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Shannon Barber

MSVC7 non-compliance list

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Oluseyi    2103
quote:
Original post by Kylotan
Individual non-compliances should be toggleable (is that a word?)

AFAIK... no.

quote:
The extra typing this has caused me is probably more work than it would take MS to make this into an option.

IIRC, they already did. You can revert to normal operation if you disable Microsoft extensions (/Za), but then you have to deal with a bunch of other headers that won''t work...

A more elegant solution is to provide an additional "scope" around your for loops where possible:

{for(int i = 0; i < x; ++i)
{
// expected scope of i
}}
{for(int i = 25; i >= 0; --i)
{
// works, because i is constrained to outer scope
}}


[ GDNet Start Here | GDNet FAQ | MS RTFM | STL | Google ]
Thanks to Kylotan for the idea!

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spock    217
quote:
Original post by DrPizza, speaking of Intel C/C++
It also has an astonishing habit of breaking code.

Simply put, the compiler is broken. There are a number of occasions under which it simply *does not generate any code* for a function, and it does this in error. It also has issues whereby it incorrectly generates (esp. floating-point) code.



While I''m not developing anything even remotely mission-critical for Windows, I do care about correct code and if it''s that bad I may have to reconsider my choice of compiler. Can you back up your claim with specific examples or point me to some kind of bug reports or errata documenting such code-generation deficiencies?

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Kylotan    9986
By "should be toggleable", I meant: "I would very much like it to be this way, and see no good reason why it is not."

quote:
]Original post by Oluseyi
You can revert to normal operation if you disable Microsoft extensions (/Za), but then you have to deal with a bunch of other headers that won't work...

Exactly. You can't do a damn thing with extensions turned off unless you just want to write very simple C programs.

quote:
A more elegant solution is to provide an additional "scope" around your for loops where possible:
I dunno... I guess I just prefer extra variables to extra braces. Yes, yes, I know, this probably costs me anything up to 100 bytes of extra storage at certain points during my program's execution Oh well.

Edited by - Kylotan on January 14, 2002 5:44:41 PM

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DrPizza    160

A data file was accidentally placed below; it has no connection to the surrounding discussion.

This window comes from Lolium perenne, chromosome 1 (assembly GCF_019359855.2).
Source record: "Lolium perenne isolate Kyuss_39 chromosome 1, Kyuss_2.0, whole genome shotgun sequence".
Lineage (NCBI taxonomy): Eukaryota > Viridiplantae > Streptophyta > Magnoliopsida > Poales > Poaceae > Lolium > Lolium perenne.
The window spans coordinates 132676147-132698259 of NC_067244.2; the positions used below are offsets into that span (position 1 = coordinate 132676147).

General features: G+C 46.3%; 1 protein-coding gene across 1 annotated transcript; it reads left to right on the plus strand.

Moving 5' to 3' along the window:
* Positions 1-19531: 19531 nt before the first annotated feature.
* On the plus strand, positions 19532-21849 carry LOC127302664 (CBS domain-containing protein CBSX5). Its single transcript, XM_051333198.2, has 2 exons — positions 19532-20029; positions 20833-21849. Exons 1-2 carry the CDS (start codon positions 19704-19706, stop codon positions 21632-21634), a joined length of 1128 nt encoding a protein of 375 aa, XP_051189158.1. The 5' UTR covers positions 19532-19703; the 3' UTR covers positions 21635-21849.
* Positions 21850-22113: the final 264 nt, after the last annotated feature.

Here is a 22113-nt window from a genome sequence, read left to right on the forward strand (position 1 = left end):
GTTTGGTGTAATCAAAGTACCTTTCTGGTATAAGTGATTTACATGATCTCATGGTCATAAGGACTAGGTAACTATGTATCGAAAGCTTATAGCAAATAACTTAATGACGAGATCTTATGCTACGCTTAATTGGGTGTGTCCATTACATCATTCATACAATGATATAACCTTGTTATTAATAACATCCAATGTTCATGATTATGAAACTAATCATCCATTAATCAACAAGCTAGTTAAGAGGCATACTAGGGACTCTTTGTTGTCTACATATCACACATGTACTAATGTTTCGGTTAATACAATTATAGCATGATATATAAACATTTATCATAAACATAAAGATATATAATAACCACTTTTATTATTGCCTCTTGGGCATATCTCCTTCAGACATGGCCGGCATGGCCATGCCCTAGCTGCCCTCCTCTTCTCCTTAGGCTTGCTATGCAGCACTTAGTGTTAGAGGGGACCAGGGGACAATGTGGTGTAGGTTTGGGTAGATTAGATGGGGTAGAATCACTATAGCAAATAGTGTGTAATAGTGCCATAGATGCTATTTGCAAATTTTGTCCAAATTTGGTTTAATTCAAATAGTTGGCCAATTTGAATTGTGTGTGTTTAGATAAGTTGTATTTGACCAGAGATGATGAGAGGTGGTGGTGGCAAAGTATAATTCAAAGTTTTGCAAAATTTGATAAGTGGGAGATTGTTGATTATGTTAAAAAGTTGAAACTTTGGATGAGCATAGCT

quote:
Original post by spock
While I''m not developing anything even remotely mission-critical for Windows, I do care about correct code and if it''s that bad I may have to reconsider my choice of compiler. Can you back up your claim with specific examples or point me to some kind of bug reports or errata documenting such code-generation deficiencies?



I will download the newest version 5.0 demo and see what I can find; I didn''t (foolishly) keep the examples of code that broke around.

quote:

I''ve been wracking my brain to find a way to use the preprocessor to solve that:

You do it like this.

#define for if(0) {} else for 


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ATronic    122
CodeWarrior is the best. I will say that msvc++ can be easier to use in some situations, yes. But CodeWarrior is more optimized, I like the IDE better in general, and is in general more flexible than visual c++. But we all know MS is not about flexibility. Examples: DirectX, Anti-Trust Case...

Alex Broadwin
A-Tronic Software & Design
-----
"if you fail in life, you were destined to fail. If you suceed in life, call me."
"The answer is out there."
"Please help, I''m using Windows!"

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Oluseyi    2103
quote:
Original post by ATronic
CodeWarrior is the best.

Please don''t state opinion as fact.

quote:
But we all know MS is not about flexibility. Examples: DirectX, Anti-Trust Case...

I wonder how "flexible" CodeWarrior would be if Metrowerks had an operating system first...

My point is that Microsoft is a business entity; as such its primary concern is profit and its primary responsibility is to its shareholders. I agree that CodeWarrior is a more flexible option, but that is a business strategy not a philosophical decision.

[ GDNet Start Here | GDNet FAQ | MS RTFM | STL | Google ]
Thanks to Kylotan for the idea!

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ATronic    122
Probably very. Only microsoft seems to have such a monopoly complex, not all are like them. As for the "opinion as fact", if you could tell it was an opinion, that's all that matters. Oh, and CodeWarrior IS choosen over MSVC++ in the industry overall because of that flexibility I spoke of. And so you know, I was not only speaking of platforms, it is IN GENERAL a flexible ide/compiler. I never said it was only due to the fact that you can work with many many operating systems and consoles, but that does help. It's to MetroWerks' benefit that they support multiple platforms, it makes them more money. I tend to agree with your opinion's Oluseyi, but here I do not.

Alex Broadwin
A-Tronic Software & Design
-----
"if you fail in life, you were destined to fail. If you suceed in life, call me."
"The answer is out there."